His Home is now his Haven


From early morning till late evening, Dr. Maro Gete takes a vital role in the drama that unfolds daily at Jerusalem’s Shaare Zedek Medical Center’s Ear Nose and Throat and Head‐Neck Surgery Department. Here the young resident, who holds the distinction of being the sole Ethiopian‐born doctor in the entire hospital, treats patients young and old, mastering his skills in the intricate realm of ENT and the innovative surgeries for which Shaare Zedek is acclaimed.

By night, Dr. Maro Gete, 32, returns to his home‐away‐from‐home, the Boys Town Jerusalem dormitory.

Home for Maro Gete, one of eleven children, was originally a small village in Ethiopia from where he and his family set out on their arduous journey to Israel in 1991. “Life was not easy for us in Israel,” he recalls, and at age 13 he began searching for a place to acquire a good religious and academic education. “Thank goodness I found Boys Town Jerusalem!” Maro lived and studied at the school until he graduated in 2001 with a major in physics and computers. The serious, soft‐spoken young man credits his Boys Town teachers and rabbis with giving him the ability to grow into a leader. “They spared no effort to help me acculturate and feel at home as a Jew in Israel.”

Following graduation, Maro rose to the rank of officer in the IDF Golani Infantry Brigade. During one of the deadliest clashes of the 2006 Israel‐Lebanese War, Lieutenant Maro Gete assumed command of Battalion 51 in place of his badly‐wounded comrade Eshtaol Lubotzky. At the war’s end (and Eshtaol’s miraculous recovery), Maro married Eshtaol’s sister Shaked.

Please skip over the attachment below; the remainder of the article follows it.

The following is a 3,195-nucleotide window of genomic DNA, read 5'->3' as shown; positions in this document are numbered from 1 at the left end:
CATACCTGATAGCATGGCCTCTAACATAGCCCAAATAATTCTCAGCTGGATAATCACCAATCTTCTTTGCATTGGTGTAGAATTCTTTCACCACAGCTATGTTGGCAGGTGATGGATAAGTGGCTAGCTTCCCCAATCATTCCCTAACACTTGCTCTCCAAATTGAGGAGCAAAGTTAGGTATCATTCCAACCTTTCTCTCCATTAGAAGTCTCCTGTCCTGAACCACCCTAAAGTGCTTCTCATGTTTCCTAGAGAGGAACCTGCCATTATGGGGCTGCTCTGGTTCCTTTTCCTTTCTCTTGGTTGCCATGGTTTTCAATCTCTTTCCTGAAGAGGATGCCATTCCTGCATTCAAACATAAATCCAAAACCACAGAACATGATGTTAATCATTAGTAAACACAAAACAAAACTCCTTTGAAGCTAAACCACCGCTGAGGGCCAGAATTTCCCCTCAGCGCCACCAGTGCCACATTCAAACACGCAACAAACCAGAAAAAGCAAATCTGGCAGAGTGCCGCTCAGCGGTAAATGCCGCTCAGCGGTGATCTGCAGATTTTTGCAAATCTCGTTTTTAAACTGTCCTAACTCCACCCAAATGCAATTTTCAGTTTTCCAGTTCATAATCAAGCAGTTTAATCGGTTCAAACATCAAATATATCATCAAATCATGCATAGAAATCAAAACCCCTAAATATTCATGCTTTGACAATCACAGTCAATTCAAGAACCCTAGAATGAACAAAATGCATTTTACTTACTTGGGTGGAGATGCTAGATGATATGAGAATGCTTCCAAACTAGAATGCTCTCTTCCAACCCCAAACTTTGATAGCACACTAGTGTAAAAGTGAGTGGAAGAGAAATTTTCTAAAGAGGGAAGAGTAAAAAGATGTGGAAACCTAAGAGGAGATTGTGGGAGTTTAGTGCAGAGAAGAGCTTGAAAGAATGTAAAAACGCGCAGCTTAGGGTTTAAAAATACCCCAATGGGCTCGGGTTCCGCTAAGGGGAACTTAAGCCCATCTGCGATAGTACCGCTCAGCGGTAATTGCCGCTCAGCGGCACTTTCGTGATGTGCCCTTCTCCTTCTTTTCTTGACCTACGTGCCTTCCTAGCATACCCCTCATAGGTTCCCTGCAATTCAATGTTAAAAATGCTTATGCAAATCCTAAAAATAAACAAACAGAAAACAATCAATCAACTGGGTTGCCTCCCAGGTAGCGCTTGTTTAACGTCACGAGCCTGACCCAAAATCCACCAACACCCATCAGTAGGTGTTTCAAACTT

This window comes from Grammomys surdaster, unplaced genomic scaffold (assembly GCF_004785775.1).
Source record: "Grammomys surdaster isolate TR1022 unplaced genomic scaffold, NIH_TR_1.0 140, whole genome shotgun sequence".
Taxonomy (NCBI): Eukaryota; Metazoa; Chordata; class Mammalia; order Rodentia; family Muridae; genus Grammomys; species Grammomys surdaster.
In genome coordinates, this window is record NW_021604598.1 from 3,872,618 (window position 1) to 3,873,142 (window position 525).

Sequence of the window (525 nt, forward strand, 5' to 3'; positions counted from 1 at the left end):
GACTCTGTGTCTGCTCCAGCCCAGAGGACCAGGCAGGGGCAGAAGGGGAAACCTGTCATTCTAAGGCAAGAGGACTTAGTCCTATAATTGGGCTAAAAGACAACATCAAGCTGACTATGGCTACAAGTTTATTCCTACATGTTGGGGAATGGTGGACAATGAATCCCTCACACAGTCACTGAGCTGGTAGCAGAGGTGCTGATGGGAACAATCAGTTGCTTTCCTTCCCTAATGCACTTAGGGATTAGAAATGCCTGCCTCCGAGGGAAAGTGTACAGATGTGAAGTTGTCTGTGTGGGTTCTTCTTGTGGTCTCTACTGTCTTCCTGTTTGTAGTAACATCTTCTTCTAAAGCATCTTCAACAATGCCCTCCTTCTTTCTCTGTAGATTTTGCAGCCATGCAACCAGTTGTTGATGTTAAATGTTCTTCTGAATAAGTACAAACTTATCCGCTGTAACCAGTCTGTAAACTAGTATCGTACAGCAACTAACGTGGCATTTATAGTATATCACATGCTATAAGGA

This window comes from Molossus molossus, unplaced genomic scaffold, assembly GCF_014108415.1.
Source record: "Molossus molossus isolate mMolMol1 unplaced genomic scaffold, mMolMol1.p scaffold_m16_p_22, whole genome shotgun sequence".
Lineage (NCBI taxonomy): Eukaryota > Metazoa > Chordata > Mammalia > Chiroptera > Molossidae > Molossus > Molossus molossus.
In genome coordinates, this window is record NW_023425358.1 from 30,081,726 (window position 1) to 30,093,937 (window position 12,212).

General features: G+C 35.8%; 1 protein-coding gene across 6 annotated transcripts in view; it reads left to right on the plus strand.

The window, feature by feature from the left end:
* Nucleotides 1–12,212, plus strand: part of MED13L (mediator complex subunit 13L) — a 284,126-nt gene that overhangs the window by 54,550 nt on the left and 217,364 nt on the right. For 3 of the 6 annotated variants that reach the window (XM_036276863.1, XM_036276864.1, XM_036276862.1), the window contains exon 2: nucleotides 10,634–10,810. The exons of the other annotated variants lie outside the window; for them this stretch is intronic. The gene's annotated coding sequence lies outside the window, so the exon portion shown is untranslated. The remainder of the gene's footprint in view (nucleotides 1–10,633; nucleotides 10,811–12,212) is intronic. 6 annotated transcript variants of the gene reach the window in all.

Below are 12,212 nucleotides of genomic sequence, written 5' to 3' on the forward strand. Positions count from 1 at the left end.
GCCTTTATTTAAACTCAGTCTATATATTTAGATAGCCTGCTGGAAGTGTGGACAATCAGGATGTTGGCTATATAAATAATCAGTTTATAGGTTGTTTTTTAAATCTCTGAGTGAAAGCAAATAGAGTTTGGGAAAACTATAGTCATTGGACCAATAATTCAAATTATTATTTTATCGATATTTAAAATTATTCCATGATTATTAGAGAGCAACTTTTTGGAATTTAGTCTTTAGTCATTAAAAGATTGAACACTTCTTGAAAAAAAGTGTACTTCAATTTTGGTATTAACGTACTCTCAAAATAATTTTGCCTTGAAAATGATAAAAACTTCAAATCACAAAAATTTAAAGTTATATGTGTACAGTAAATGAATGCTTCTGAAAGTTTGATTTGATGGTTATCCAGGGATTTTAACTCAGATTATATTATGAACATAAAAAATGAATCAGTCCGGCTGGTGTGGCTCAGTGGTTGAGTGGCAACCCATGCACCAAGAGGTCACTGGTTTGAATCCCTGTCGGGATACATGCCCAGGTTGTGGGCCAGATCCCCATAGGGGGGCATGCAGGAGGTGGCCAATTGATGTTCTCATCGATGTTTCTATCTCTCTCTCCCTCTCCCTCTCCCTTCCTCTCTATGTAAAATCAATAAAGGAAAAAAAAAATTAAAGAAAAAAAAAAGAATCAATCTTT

Maro’s next battle—and victory‐—was to pass the stringent admission requirements to the prestigious Ben Gurion University Medical School in Beer‐Sheva, where he recently completed his medical degree and internship. He now begins his six‐year residency at Shaare Zedek Hospital’s well‐respected ENT surgery department.

“Rounds begin at 7:00 AM, over 80 miles away from my home in Beer‐Sheva,” Dr. Gete explains. “By bus, the trip can take hours, and I couldn’t imagine how I would manage. Then I thought of my ‘home’ in Boys Town, just over a mile away from Shaare Zedek.” Dean of Students Rabbi Meir Linchner was delighted to oblige, and provided the illustrious alumni with a room in the same dormitory where he’d lived as a teenager.

My wife and four children will join me after the kids finish school and kindergarten in Beer‐Sheva, and then we’ll move just outside Jerusalem,” the doctor notes. “For today, Boys Town, which was always my home, is now my haven.”

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